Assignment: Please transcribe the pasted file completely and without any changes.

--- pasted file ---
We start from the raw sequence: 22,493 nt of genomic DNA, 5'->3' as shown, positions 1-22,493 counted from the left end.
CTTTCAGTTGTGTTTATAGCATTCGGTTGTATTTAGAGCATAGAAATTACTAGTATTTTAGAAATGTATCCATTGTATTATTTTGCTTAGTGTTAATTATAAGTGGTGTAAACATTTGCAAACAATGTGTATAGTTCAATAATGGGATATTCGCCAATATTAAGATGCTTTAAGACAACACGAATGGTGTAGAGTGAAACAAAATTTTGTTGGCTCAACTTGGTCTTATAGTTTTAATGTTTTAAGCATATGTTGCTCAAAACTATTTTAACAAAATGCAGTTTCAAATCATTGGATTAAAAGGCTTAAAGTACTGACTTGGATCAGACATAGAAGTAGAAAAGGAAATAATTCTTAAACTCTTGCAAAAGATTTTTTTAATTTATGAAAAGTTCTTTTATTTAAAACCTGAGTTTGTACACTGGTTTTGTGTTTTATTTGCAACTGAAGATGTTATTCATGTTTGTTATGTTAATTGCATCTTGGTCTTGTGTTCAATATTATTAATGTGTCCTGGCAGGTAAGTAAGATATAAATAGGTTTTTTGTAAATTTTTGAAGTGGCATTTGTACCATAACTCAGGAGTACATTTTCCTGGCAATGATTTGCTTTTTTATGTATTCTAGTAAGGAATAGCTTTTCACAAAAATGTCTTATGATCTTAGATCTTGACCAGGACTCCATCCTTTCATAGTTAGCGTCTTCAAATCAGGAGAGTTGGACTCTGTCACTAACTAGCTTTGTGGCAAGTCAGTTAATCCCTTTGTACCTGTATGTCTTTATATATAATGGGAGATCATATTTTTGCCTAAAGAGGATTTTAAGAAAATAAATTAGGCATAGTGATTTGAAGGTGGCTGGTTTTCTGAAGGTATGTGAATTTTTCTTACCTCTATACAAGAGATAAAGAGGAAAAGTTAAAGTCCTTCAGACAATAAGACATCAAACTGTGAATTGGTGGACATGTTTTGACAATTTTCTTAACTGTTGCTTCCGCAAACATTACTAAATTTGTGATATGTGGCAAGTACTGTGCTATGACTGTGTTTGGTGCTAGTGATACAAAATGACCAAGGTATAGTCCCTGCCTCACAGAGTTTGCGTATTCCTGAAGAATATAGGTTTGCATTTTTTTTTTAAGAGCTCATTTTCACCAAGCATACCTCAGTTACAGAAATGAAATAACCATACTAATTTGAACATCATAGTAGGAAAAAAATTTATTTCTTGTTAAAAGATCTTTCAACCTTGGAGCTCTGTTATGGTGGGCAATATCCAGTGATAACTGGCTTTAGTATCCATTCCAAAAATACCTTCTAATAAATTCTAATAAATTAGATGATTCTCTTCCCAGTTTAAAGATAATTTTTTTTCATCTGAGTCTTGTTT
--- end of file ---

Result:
We start from the raw sequence: 22,493 nt of genomic DNA, 5'->3' as shown, positions 1-22,493 counted from the left end.
CTTTCAGTTGTGTTTATAGCATTCGGTTGTATTTAGAGCATAGAAATTACTAGTATTTTAGAAATGTATCCATTGTATTATTTTGCTTAGTGTTAATTATAAGTGGTGTAAACATTTGCAAACAATGTGTATAGTTCAATAATGGGATATTCGCCAATATTAAGATGCTTTAAGACAACACGAATGGTGTAGAGTGAAACAAAATTTTGTTGGCTCAACTTGGTCTTATAGTTTTAATGTTTTAAGCATATGTTGCTCAAAACTATTTTAACAAAATGCAGTTTCAAATCATTGGATTAAAAGGCTTAAAGTACTGACTTGGATCAGACATAGAAGTAGAAAAGGAAATAATTCTTAAACTCTTGCAAAAGATTTTTTTAATTTATGAAAAGTTCTTTTATTTAAAACCTGAGTTTGTACACTGGTTTTGTGTTTTATTTGCAACTGAAGATGTTATTCATGTTTGTTATGTTAATTGCATCTTGGTCTTGTGTTCAATATTATTAATGTGTCCTGGCAGGTAAGTAAGATATAAATAGGTTTTTTGTAAATTTTTGAAGTGGCATTTGTACCATAACTCAGGAGTACATTTTCCTGGCAATGATTTGCTTTTTTATGTATTCTAGTAAGGAATAGCTTTTCACAAAAATGTCTTATGATCTTAGATCTTGACCAGGACTCCATCCTTTCATAGTTAGCGTCTTCAAATCAGGAGAGTTGGACTCTGTCACTAACTAGCTTTGTGGCAAGTCAGTTAATCCCTTTGTACCTGTATGTCTTTATATATAATGGGAGATCATATTTTTGCCTAAAGAGGATTTTAAGAAAATAAATTAGGCATAGTGATTTGAAGGTGGCTGGTTTTCTGAAGGTATGTGAATTTTTCTTACCTCTATACAAGAGATAAAGAGGAAAAGTTAAAGTCCTTCAGACAATAAGACATCAAACTGTGAATTGGTGGACATGTTTTGACAATTTTCTTAACTGTTGCTTCCGCAAACATTACTAAATTTGTGATATGTGGCAAGTACTGTGCTATGACTGTGTTTGGTGCTAGTGATACAAAATGACCAAGGTATAGTCCCTGCCTCACAGAGTTTGCGTATTCCTGAAGAATATAGGTTTGCATTTTTTTTTTAAGAGCTCATTTTCACCAAGCATACCTCAGTTACAGAAATGAAATAACCATACTAATTTGAACATCATAGTAGGAAAAAAATTTATTTCTTGTTAAAAGATCTTTCAACCTTGGAGCTCTGTTATGGTGGGCAATATCCAGTGATAACTGGCTTTAGTATCCATTCCAAAAATACCTTCTAATAAATTCTAATAAATTAGATGATTCTCTTCCCAGTTTAAAGATAATTTTTTTTCATCTGAGTCTTGTTT